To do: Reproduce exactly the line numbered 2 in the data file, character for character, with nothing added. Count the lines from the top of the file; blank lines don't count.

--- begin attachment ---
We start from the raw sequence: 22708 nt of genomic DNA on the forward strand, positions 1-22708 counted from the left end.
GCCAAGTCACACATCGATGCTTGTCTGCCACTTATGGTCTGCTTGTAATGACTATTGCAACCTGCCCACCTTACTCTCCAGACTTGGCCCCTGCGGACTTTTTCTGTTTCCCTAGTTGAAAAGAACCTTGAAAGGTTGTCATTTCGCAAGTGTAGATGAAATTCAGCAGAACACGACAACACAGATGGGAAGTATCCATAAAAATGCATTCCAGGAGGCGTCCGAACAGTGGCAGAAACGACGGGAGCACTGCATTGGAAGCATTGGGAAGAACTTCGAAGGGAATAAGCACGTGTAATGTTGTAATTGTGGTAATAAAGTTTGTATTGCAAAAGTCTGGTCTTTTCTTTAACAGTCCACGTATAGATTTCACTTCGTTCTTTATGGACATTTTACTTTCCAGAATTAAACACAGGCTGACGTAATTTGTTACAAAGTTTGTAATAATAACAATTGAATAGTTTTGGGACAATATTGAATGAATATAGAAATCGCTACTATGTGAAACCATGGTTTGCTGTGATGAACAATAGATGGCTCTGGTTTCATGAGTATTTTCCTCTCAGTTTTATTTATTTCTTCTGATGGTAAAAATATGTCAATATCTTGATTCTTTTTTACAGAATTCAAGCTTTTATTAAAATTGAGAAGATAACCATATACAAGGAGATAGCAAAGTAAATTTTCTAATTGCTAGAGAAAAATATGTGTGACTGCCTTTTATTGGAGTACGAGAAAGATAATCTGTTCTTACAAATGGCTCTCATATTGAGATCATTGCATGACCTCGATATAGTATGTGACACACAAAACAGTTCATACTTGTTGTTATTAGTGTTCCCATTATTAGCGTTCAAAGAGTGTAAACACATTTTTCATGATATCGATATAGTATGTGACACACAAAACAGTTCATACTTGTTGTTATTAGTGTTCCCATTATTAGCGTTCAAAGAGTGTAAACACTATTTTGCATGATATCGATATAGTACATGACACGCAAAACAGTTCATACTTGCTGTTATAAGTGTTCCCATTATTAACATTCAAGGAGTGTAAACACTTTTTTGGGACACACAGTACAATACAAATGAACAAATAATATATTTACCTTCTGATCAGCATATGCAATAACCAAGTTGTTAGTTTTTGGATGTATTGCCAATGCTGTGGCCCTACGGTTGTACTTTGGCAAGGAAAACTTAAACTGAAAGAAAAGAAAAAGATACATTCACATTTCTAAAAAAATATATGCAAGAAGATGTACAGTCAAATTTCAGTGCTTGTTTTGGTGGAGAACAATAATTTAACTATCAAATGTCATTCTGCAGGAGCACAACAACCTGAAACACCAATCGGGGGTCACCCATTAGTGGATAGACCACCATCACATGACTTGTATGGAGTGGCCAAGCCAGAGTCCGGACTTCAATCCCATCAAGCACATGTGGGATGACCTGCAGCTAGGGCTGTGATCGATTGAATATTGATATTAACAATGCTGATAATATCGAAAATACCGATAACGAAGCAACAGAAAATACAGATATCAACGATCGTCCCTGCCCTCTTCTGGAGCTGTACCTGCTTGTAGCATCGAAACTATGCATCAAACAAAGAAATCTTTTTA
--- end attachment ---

GCCAAGTCACACATCGATGCTTGTCTGCCACTTATGGTCTGCTTGTAATGACTATTGCAACCTGCCCACCTTACTCTCCAGACTTGGCCCCTGCGGACTTTTTCTGTTTCCCTAGTTGAAAAGAACCTTGAAAGGTTGTCATTTCGCAAGTGTAGATGAAATTCAGCAGAACACGACAACACAGATGGGAAGTATCCATAAAAATGCATTCCAGGAGGCGTCCGAACAGTGGCAGAAACGACGGGAGCACTGCATTGGAAGCATTGGGAAGAACTTCGAAGGGAATAAGCACGTGTAATGTTGTAATTGTGGTAATAAAGTTTGTATTGCAAAAGTCTGGTCTTTTCTTTAACAGTCCACGTATAGATTTCACTTCGTTCTTTATGGACATTTTACTTTCCAGAATTAAACACAGGCTGACGTAATTTGTTACAAAGTTTGTAATAATAACAATTGAATAGTTTTGGGACAATATTGAATGAATATAGAAATCGCTACTATGTGAAACCATGGTTTGCTGTGATGAACAATAGATGGCTCTGGTTTCATGAGTATTTTCCTCTCAGTTTTATTTATTTCTTCTGATGGTAAAAATATGTCAATATCTTGATTCTTTTTTACAGAATTCAAGCTTTTATTAAAATTGAGAAGATAACCATATACAAGGAGATAGCAAAGTAAATTTTCTAATTGCTAGAGAAAAATATGTGTGACTGCCTTTTATTGGAGTACGAGAAAGATAATCTGTTCTTACAAATGGCTCTCATATTGAGATCATTGCATGACCTCGATATAGTATGTGACACACAAAACAGTTCATACTTGTTGTTATTAGTGTTCCCATTATTAGCGTTCAAAGAGTGTAAACACATTTTTCATGATATCGATATAGTATGTGACACACAAAACAGTTCATACTTGTTGTTATTAGTGTTCCCATTATTAGCGTTCAAAGAGTGTAAACACTATTTTGCATGATATCGATATAGTACATGACACGCAAAACAGTTCATACTTGCTGTTATAAGTGTTCCCATTATTAACATTCAAGGAGTGTAAACACTTTTTTGGGACACACAGTACAATACAAATGAACAAATAATATATTTACCTTCTGATCAGCATATGCAATAACCAAGTTGTTAGTTTTTGGATGTATTGCCAATGCTGTGGCCCTACGGTTGTACTTTGGCAAGGAAAACTTAAACTGAAAGAAAAGAAAAAGATACATTCACATTTCTAAAAAAATATATGCAAGAAGATGTACAGTCAAATTTCAGTGCTTGTTTTGGTGGAGAACAATAATTTAACTATCAAATGTCATTCTGCAGGAGCACAACAACCTGAAACACCAATCGGGGGTCACCCATTAGTGGATAGACCACCATCACATGACTTGTATGGAGTGGCCAAGCCAGAGTCCGGACTTCAATCCCATCAAGCACATGTGGGATGACCTGCAGCTAGGGCTGTGATCGATTGAATATTGATATTAACAATGCTGATAATATCGAAAATACCGATAACGAAGCAACAGAAAATACAGATATCAACGATCGTCCCTGCCCTCTTCTGGAGCTGTACCTGCTTGTAGCATCGAAACTATGCATCAAACAAAGAAATCTTTTTA